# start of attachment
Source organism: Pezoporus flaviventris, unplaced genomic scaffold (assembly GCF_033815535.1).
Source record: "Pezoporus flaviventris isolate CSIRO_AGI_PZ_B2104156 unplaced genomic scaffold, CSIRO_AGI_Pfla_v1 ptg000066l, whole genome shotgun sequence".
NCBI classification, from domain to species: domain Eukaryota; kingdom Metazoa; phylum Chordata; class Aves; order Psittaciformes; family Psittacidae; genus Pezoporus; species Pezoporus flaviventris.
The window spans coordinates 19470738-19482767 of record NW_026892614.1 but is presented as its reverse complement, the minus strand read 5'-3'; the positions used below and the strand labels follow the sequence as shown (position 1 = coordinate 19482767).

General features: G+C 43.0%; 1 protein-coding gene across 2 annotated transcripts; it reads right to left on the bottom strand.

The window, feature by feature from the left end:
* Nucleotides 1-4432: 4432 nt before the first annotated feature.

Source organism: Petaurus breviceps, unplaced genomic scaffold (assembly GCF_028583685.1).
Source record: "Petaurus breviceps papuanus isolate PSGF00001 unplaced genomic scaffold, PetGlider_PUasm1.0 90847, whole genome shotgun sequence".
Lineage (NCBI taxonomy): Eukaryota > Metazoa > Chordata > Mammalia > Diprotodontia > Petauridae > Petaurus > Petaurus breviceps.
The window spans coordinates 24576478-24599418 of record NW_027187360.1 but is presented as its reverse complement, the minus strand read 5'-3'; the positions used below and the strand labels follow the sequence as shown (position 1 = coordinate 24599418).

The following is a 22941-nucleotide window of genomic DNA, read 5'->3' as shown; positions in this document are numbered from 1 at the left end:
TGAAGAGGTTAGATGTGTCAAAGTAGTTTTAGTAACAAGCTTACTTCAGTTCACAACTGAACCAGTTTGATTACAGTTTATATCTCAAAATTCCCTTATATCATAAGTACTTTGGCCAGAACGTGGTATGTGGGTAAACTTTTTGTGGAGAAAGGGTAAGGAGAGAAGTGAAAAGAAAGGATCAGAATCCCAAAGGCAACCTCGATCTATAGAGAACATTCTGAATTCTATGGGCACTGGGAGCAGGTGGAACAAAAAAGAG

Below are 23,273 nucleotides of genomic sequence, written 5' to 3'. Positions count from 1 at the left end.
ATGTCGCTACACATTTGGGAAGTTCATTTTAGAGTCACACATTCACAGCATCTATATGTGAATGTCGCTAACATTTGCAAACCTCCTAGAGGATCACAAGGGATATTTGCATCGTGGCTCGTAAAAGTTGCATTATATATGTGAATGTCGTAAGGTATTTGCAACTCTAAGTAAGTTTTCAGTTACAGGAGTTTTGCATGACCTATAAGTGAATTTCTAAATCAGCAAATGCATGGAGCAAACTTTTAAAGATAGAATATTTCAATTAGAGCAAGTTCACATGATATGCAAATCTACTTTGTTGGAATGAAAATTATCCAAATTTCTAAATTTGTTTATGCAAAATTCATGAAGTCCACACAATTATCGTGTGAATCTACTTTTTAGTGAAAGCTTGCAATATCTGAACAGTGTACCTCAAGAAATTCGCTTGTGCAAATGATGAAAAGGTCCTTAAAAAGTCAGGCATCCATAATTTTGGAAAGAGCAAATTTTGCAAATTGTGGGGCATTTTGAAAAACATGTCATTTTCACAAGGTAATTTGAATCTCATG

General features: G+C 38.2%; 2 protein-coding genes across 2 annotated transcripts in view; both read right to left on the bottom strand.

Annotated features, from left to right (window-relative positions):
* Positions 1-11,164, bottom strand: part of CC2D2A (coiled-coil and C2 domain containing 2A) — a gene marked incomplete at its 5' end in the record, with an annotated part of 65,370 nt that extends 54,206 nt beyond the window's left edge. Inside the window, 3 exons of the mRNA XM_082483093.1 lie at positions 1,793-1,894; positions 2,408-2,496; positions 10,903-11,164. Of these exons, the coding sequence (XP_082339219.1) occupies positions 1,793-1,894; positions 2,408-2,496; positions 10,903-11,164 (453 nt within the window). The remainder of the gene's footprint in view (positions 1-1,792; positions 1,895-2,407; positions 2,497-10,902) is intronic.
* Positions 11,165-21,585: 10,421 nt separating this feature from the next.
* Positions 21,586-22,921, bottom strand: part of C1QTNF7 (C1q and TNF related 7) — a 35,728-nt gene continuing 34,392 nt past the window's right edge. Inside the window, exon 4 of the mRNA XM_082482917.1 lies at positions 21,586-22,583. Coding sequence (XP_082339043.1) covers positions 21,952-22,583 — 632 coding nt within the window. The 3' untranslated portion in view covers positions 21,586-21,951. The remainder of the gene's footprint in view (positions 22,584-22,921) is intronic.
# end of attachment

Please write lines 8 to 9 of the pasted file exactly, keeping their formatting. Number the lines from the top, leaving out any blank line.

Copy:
Source organism: Petaurus breviceps, unplaced genomic scaffold (assembly GCF_028583685.1).
Source record: "Petaurus breviceps papuanus isolate PSGF00001 unplaced genomic scaffold, PetGlider_PUasm1.0 90847, whole genome shotgun sequence".